Introduction to Auctions


 Cecily Rogers
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1 Introduction to Auctions Lots of good theory and empirical work. game is simple with wellspecified rules actions are observed directly payoffs can sometimes be inferred Also, lots of data. government sales (timber rights, mineral rights, oil and gas, treasury bills, spectrum auctions, emission permits, electricity) procurement (defense, construction, school milk) private sector (auction houses, agriculture, real estate, used cars, machinery) online auctions Many possible mechanisms. open versus sealed firstprice versus secondprice secret versus fixed reserve price 1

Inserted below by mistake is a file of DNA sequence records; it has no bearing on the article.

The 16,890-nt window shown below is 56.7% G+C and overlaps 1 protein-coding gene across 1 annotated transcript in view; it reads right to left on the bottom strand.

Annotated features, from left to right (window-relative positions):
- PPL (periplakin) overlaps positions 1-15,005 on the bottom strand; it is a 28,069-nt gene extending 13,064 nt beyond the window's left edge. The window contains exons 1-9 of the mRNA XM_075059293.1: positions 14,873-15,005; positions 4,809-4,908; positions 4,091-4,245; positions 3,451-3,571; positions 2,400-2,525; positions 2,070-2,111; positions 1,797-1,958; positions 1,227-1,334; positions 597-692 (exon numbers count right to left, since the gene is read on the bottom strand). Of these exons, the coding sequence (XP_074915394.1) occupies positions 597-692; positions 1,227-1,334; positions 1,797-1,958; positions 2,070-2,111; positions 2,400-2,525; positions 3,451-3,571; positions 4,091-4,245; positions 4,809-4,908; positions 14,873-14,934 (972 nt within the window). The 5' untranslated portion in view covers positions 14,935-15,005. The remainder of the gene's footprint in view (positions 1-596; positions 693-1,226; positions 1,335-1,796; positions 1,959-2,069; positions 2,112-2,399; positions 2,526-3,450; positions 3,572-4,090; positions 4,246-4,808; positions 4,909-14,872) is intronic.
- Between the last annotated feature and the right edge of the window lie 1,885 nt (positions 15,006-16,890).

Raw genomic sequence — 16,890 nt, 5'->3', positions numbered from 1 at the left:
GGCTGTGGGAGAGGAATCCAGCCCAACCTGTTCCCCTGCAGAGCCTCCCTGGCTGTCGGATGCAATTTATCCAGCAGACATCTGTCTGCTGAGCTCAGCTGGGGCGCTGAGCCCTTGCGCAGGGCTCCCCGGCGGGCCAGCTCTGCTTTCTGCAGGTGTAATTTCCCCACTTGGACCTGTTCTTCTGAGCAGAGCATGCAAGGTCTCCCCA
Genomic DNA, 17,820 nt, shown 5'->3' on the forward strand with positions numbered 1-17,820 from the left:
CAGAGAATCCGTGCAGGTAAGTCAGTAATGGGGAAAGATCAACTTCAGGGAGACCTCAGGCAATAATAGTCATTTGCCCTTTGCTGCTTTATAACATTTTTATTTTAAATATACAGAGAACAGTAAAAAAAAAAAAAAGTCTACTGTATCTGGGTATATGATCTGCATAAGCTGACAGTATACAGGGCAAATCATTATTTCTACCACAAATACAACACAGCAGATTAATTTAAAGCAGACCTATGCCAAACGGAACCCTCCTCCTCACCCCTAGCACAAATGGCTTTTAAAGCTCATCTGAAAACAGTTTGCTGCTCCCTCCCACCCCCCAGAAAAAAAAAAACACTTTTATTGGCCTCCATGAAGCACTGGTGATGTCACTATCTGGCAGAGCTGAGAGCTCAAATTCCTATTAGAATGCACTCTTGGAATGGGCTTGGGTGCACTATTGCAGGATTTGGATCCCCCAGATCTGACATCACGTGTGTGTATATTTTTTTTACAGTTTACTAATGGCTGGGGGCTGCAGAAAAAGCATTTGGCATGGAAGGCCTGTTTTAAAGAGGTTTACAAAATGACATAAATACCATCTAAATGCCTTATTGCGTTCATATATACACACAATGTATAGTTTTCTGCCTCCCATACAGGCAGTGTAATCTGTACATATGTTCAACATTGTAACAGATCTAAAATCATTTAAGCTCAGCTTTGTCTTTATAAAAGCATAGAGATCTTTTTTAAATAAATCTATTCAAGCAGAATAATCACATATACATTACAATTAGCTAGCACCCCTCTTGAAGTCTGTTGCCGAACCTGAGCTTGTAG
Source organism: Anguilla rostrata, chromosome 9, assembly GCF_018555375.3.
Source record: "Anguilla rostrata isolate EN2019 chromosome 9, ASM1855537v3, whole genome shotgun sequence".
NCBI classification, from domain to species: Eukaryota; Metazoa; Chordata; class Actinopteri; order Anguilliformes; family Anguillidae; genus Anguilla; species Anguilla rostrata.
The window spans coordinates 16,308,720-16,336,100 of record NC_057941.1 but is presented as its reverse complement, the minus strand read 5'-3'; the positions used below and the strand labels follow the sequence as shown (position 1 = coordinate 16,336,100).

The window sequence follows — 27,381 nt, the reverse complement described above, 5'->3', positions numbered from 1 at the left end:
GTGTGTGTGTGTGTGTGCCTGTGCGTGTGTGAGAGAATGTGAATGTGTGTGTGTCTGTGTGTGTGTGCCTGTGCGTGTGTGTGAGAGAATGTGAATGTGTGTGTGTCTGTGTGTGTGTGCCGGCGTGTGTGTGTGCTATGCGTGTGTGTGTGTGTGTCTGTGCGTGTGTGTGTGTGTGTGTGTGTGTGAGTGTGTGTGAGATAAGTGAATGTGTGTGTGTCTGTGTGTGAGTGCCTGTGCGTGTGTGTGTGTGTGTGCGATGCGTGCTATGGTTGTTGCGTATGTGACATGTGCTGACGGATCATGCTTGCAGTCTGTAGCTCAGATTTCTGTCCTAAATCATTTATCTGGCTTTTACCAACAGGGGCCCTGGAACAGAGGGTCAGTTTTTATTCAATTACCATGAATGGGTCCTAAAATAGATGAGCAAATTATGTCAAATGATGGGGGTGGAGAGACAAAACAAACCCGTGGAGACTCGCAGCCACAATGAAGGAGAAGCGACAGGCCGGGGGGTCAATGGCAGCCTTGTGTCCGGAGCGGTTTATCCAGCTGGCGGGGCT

2 Four auction types: Firstprice sealedbid auction: you don t see your opponents bids. Highest bid wins. Winner pays her bid, b. The winner s profit is: v b. Losers get nothing. Secondprice sealedbid auction: you don t see your opponents bids. Highest bid wins. Winner pays the second highest bid in the auction. Therefore the winner s profit is: v minus the second highest bid. Losers get nothing. 2
3 English, or Ascendingprice dropout auction: Sort of like the game of chicken. Price starts ticking upwards from 0 until...wherever. You re all paying the price until you decide to drop out! As soon as the secondtolast person drops out, the auction ends. Winner s profit is v minus the price at which the secondtolast guy dropped out. Dutch, or Descending price auction: Game of chicken in reverse! Price starts at $11, ticks down until somebody says I ll take it. The winner s profit is v minus the price at which she called I take it. 3